Small brewers have expressed alarm at the government’s proposed reform of alcohol duty, and want to know why the mooted tax on cider will be only half the rate on beer.
The government, which announced a review of alcohol duty in March 2020, launched a consultation in last year’s budget aimed at simplifying the “complex, burdensome and inconsistent” tax system.
Hailed by Rishi Sunak as “the most radical simplification of alcohol duties for over 140 years”, the new system was designed to reduce the number of main duty rates from 15 to six under the principle of “the stronger the drink, the higher the rate”.
Ian Fozard, of the Society of Independent Brewers and chairman of Rooster’s Brewery, in Harrogate, said that under the present system beer duty is linked to strength whereas cider is taxed at a flat rate equivalent to 44 per cent of a similar strength beer.
He said that the brewing sector’s hopes that the issue would be addressed in the reforms had been dashed, despite statements of support for equivalence across drinks sectors and support for this from the health lobby.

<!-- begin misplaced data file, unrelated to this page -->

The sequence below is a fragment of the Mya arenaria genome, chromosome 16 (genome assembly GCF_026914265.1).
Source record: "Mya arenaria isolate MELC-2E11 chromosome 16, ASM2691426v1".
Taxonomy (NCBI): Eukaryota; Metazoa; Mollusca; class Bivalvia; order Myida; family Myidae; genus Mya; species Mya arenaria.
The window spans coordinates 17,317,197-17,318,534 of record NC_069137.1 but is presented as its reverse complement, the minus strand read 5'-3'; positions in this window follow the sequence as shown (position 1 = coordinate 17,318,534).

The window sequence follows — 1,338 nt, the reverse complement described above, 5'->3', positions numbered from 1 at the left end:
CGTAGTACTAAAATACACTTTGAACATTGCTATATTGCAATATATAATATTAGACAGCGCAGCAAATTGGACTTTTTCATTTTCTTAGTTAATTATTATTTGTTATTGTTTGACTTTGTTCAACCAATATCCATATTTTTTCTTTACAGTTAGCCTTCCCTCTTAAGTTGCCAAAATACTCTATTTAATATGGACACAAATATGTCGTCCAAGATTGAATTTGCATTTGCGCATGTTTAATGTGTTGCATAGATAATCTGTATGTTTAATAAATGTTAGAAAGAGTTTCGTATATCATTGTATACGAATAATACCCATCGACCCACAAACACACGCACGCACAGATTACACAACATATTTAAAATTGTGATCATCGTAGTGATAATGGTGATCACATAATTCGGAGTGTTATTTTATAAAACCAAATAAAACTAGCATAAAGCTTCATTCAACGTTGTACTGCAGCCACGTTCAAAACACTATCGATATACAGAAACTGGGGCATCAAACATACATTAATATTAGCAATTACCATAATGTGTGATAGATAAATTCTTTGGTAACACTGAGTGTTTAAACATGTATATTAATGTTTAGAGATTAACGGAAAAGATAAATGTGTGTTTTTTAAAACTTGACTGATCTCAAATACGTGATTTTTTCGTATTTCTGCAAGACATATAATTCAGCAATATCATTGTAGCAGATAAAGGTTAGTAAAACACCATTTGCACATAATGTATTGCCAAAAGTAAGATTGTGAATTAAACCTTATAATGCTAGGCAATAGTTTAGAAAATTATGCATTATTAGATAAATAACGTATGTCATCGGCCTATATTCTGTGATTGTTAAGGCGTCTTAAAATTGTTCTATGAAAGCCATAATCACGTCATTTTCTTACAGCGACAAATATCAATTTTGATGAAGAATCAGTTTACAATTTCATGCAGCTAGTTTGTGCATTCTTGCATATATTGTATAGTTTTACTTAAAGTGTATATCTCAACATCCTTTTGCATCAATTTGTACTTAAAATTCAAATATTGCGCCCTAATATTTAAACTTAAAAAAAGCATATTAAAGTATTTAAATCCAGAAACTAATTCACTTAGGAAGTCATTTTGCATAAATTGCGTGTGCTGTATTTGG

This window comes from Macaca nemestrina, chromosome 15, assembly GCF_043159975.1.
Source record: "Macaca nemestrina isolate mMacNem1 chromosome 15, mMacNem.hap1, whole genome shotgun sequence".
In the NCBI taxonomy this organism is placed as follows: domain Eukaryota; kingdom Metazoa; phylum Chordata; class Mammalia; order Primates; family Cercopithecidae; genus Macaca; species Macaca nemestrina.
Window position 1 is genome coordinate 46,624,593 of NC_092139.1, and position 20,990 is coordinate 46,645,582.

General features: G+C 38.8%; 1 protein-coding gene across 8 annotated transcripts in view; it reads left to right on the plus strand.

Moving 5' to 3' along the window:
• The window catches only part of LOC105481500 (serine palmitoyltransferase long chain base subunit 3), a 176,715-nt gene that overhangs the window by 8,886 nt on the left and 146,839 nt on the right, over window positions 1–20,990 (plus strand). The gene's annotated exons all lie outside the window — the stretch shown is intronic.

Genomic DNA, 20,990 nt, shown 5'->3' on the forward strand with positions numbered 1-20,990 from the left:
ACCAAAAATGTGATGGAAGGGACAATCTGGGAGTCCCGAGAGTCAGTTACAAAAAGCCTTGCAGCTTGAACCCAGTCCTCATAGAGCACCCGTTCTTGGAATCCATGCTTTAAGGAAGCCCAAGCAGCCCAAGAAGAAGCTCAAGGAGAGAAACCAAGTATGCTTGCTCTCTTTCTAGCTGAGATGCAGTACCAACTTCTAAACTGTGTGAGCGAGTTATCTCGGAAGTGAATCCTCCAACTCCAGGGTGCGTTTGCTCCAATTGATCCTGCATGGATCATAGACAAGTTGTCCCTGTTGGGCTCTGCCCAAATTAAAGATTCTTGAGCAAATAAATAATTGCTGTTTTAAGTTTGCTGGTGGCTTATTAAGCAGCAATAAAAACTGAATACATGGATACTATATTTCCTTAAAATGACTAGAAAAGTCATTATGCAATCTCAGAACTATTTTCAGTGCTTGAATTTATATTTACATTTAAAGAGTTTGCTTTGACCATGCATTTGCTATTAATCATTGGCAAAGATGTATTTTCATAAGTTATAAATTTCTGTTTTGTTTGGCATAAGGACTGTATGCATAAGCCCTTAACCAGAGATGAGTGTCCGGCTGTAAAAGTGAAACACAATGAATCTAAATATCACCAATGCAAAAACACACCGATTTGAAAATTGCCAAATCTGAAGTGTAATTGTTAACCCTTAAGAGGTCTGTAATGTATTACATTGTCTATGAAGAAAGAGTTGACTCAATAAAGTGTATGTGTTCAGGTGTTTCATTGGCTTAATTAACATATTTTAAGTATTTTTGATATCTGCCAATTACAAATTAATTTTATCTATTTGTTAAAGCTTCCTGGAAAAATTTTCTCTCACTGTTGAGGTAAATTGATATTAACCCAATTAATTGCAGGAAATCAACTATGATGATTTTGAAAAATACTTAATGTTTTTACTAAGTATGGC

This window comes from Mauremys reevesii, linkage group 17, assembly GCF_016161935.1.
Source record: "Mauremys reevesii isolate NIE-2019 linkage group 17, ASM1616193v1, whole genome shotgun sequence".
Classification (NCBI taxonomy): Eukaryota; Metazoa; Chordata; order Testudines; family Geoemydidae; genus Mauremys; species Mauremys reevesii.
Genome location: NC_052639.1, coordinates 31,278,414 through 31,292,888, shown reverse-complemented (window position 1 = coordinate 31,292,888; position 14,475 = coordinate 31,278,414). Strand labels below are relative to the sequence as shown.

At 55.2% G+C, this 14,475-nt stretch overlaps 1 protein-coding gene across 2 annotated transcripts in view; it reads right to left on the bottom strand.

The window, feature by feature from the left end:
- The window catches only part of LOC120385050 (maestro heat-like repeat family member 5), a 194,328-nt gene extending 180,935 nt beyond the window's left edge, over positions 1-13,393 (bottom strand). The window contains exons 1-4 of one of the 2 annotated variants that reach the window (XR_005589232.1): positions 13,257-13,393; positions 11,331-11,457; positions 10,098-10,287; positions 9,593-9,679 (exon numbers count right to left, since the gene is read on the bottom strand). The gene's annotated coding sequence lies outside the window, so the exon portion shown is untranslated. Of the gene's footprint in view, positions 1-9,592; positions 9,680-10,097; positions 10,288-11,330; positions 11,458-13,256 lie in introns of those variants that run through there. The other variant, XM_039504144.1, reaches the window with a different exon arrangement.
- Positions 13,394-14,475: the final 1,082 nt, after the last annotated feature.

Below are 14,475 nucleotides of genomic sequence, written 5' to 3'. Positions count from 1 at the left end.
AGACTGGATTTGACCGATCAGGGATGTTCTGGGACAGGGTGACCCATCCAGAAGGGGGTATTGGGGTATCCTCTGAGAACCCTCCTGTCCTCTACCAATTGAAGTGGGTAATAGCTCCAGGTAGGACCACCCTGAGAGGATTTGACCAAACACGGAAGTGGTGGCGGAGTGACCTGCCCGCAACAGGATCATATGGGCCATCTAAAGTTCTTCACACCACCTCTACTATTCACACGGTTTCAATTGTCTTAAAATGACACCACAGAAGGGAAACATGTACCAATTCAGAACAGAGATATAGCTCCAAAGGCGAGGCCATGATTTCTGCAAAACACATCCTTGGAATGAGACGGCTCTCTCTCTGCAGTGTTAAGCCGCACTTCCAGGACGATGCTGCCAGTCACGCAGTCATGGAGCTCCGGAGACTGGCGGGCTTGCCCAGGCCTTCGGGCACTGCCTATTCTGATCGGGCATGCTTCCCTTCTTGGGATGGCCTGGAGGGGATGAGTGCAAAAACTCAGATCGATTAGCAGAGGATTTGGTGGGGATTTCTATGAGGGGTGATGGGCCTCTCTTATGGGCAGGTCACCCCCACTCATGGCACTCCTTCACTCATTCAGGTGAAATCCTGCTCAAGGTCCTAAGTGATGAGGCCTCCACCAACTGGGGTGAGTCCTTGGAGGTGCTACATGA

“Perversely the government is still proposing to tax beer and cider on a significantly different basis despite those two drinks categories clearly being equivalent products in terms of strength and consumer appeal,” he said.
Fozard, 68, said that the cider industry would also continue to benefit from the so-called farm gate exemption, whereby the first 70 hectolitres — 12,318 pints — of production is exempt from duty and producers do not have to register with HM Revenue & Customs.
He said it was ironic that, if the government were to bring in equivalence between beer and cider, the Treasury would raise £350 million more tax.
The consultation document says that while equalising beer and cider duty would make the duty system “even simpler and more coherent”, the government is mindful of the “significant impact this would likely have on the cider industry, with apple and pear cider volumes decreasing by 28 per cent between 2009 and 2019”.
However, Fozard said this was likely to be due to a shift to fruit cider, which is not primarily made from apples or pears, adding that five of the top six cider brands were either made outside the UK or owned by Heineken, the world’s second biggest brewer.
“What is not mentioned is that between 2000 and 2019, overall UK cider volumes increased by 13 per cent, whereas beer volumes declined by 19 per cent over the same period. There is therefore no basis in logic for this contradictory decision.”
Mike Wood, 45, the Conservative MP for Dudley South and chairman of the all-party parliamentary beer group, said: “I enjoy a pint of cider, but nobody can explain why it pays half the duty as an equivalent strength beer. It’s not as though it’s any cheaper in the pub.”